If they really want to differentiate themselves from the Leafs and forge their own identity, they'll need to be different in more than just the color scheme.

Using provincial names for teams isn't as prevalent in Canada as using state names is in the US, though it does happen. Still, I haven't heard if a single Ontario-based team at any level in any sport just go with "Ontario" (though I'm sure there's an obscure example that will prove me wrong).

Never the less it would be silly to call a new Toronto team the "Ontario ______s." Ontario already has two other NHL teams. Why should the newcomer get to claim the entire province?

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Using provincial names for teams isn't as prevalent in Canada as using state names is in the US, though it does happen. Still, I haven't heard if a single Ontario-based team at any level in any sport just go with "Ontario" (though I'm sure there's an obscure example that will prove me wrong).

Never the less it would be silly to call a new Toronto team the "Ontario ______s." Ontario already has two other NHL teams. Why should the newcomer get to claim the entire province?

They're merely using the name of the province in which they play, what about using the moniker "Ontario" means they're "claiming" anything? I never understood that argument. By that logic why would they use the name "Toronto" since another team already plays in Toronto?

And you're right, no one else in Ontario uses that branding. It's a unique identity, just what a team in an already established market needs.

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Never the less it would be silly to call a new Toronto team the "Ontario ______s." Ontario already has two other NHL teams. Why should the newcomer get to claim the entire province?

I disagree with your premise. The Los Angeles Angels franchise was was known as the California Angles despite establishing themselves in the state of California after the Dodgers and Giants arrived.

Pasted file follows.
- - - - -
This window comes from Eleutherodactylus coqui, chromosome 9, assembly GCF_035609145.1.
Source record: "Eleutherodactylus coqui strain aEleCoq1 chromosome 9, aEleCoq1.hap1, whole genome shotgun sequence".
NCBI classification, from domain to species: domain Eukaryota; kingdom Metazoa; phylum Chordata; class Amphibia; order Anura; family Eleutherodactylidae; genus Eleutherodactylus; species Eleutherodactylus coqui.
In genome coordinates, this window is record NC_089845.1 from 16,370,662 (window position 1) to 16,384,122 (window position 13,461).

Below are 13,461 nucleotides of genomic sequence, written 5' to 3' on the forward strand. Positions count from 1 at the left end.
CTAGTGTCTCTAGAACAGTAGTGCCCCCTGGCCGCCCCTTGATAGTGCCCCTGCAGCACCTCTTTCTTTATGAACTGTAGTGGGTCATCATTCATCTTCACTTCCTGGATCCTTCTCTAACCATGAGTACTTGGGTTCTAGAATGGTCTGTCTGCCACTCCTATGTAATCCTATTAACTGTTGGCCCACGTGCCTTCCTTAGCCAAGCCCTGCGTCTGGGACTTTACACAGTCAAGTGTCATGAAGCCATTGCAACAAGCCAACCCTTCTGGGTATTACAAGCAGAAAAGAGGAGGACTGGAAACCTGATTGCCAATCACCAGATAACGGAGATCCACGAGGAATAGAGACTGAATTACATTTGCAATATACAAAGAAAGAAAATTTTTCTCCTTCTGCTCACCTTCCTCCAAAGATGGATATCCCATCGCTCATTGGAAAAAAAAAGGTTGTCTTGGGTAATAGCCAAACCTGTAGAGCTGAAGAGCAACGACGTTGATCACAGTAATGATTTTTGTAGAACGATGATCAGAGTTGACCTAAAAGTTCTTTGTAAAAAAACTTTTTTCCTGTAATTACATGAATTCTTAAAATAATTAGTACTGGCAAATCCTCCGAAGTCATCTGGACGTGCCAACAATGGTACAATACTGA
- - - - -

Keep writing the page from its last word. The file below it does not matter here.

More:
You've said many times that the Leafs have a very big hold on the hockey culture in Toronto. So much so that you doubt that a second team could be viable simply by being the "anti-Leafs." Why shouldn't this franchise take "Ontario" to try and market themselves across a larger geography?

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Never the less it would be silly to call a new Toronto team the "Ontario ______s." Ontario already has two other NHL teams. Why should the newcomer get to claim the entire province?

I disagree with your premise. The Los Angeles Angels franchise was was known as the California Angles despite establishing themselves in the state of California after the Dodgers and Giants arrived.

Just because it happened before doesn't mean it's the right thing to do. I've always found the California Angels moniker silly.

You've said many times that the Leafs have a very big hold on the hockey culture in Toronto. So much so that you doubt that a second team could be viable simply by being the "anti-Leafs." Why shouldn't this franchise take "Ontario" to try and market themselves across a larger geography?

Well the Leafs don't just have a hold on the hockey culture in Toronto. They have a hold on the hockey culture in southern Ontario up through Ottawa. The Senators haven't even de-Leafed Ottawa yet. So I'm rather skeptical that a second team in the GTA can manage to overcome the Leafs.

Using the name "Ontario" just wouldn't work. You say it would help them appeal to a market wider then the GTA, but the Leafs are already entrenched in that market despite using the "Toronto" moniker. You have small pockets of Red Wings fans, and even smaller pockets of Sabres fans here and there, but by and large all of southern Ontario is Leafs country. The "southern Ontario needs a second team" people make it sound like the hockey fans in Kitchener-Waterloo-Cambridge, Guelph, Hamilton, and London are just begging for a team to call their own as they feel underrepresented by the Leafs, but I assure you that's simply not the case. Hamilton's got it supporters, but you're still talking about a vocal minority.